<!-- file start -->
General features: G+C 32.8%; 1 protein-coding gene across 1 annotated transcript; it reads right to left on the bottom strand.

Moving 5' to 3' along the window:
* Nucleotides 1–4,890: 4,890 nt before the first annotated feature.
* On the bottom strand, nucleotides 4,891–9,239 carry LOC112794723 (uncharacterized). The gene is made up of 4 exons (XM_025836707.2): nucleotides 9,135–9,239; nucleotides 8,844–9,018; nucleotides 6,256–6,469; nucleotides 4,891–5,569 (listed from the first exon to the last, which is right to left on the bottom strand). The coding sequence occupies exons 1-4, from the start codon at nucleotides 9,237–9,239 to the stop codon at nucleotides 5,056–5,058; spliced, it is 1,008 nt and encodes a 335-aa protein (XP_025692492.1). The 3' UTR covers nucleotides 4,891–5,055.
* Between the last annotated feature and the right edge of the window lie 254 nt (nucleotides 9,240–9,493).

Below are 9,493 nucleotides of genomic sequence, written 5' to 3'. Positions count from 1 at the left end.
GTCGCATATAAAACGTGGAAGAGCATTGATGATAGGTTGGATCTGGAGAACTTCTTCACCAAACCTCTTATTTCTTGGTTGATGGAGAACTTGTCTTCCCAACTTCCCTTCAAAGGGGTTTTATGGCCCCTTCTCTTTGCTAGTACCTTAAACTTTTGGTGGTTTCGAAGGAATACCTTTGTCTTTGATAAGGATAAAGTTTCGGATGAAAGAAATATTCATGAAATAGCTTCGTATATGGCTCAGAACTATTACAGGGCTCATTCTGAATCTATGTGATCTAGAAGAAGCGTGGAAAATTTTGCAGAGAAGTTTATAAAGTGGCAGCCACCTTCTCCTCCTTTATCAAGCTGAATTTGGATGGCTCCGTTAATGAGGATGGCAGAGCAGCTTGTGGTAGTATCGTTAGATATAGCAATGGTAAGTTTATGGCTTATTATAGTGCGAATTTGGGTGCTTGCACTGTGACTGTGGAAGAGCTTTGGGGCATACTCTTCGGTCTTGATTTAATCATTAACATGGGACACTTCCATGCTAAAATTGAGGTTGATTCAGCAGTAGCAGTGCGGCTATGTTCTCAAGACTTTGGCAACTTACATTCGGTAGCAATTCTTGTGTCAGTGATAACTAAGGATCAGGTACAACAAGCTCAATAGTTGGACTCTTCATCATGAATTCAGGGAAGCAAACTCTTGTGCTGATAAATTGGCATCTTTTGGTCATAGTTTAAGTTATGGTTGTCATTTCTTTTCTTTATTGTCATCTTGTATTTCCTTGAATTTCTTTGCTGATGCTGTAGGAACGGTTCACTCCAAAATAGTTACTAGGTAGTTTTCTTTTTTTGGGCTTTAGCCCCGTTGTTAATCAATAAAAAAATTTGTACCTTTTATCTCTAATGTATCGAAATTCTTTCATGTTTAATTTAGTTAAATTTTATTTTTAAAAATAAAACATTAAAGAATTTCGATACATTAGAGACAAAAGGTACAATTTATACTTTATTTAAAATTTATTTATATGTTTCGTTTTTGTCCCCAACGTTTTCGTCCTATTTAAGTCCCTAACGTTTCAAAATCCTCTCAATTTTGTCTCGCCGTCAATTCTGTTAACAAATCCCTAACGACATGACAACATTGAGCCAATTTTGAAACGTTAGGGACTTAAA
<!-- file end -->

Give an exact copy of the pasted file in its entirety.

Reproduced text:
General features: G+C 32.8%; 1 protein-coding gene across 1 annotated transcript; it reads right to left on the bottom strand.

Moving 5' to 3' along the window:
* Nucleotides 1–4,890: 4,890 nt before the first annotated feature.
* On the bottom strand, nucleotides 4,891–9,239 carry LOC112794723 (uncharacterized). The gene is made up of 4 exons (XM_025836707.2): nucleotides 9,135–9,239; nucleotides 8,844–9,018; nucleotides 6,256–6,469; nucleotides 4,891–5,569 (listed from the first exon to the last, which is right to left on the bottom strand). The coding sequence occupies exons 1-4, from the start codon at nucleotides 9,237–9,239 to the stop codon at nucleotides 5,056–5,058; spliced, it is 1,008 nt and encodes a 335-aa protein (XP_025692492.1). The 3' UTR covers nucleotides 4,891–5,055.
* Between the last annotated feature and the right edge of the window lie 254 nt (nucleotides 9,240–9,493).

Below are 9,493 nucleotides of genomic sequence, written 5' to 3'. Positions count from 1 at the left end.
GTCGCATATAAAACGTGGAAGAGCATTGATGATAGGTTGGATCTGGAGAACTTCTTCACCAAACCTCTTATTTCTTGGTTGATGGAGAACTTGTCTTCCCAACTTCCCTTCAAAGGGGTTTTATGGCCCCTTCTCTTTGCTAGTACCTTAAACTTTTGGTGGTTTCGAAGGAATACCTTTGTCTTTGATAAGGATAAAGTTTCGGATGAAAGAAATATTCATGAAATAGCTTCGTATATGGCTCAGAACTATTACAGGGCTCATTCTGAATCTATGTGATCTAGAAGAAGCGTGGAAAATTTTGCAGAGAAGTTTATAAAGTGGCAGCCACCTTCTCCTCCTTTATCAAGCTGAATTTGGATGGCTCCGTTAATGAGGATGGCAGAGCAGCTTGTGGTAGTATCGTTAGATATAGCAATGGTAAGTTTATGGCTTATTATAGTGCGAATTTGGGTGCTTGCACTGTGACTGTGGAAGAGCTTTGGGGCATACTCTTCGGTCTTGATTTAATCATTAACATGGGACACTTCCATGCTAAAATTGAGGTTGATTCAGCAGTAGCAGTGCGGCTATGTTCTCAAGACTTTGGCAACTTACATTCGGTAGCAATTCTTGTGTCAGTGATAACTAAGGATCAGGTACAACAAGCTCAATAGTTGGACTCTTCATCATGAATTCAGGGAAGCAAACTCTTGTGCTGATAAATTGGCATCTTTTGGTCATAGTTTAAGTTATGGTTGTCATTTCTTTTCTTTATTGTCATCTTGTATTTCCTTGAATTTCTTTGCTGATGCTGTAGGAACGGTTCACTCCAAAATAGTTACTAGGTAGTTTTCTTTTTTTGGGCTTTAGCCCCGTTGTTAATCAATAAAAAAATTTGTACCTTTTATCTCTAATGTATCGAAATTCTTTCATGTTTAATTTAGTTAAATTTTATTTTTAAAAATAAAACATTAAAGAATTTCGATACATTAGAGACAAAAGGTACAATTTATACTTTATTTAAAATTTATTTATATGTTTCGTTTTTGTCCCCAACGTTTTCGTCCTATTTAAGTCCCTAACGTTTCAAAATCCTCTCAATTTTGTCTCGCCGTCAATTCTGTTAACAAATCCCTAACGACATGACAACATTGAGCCAATTTTGAAACGTTAGGGACTTAAA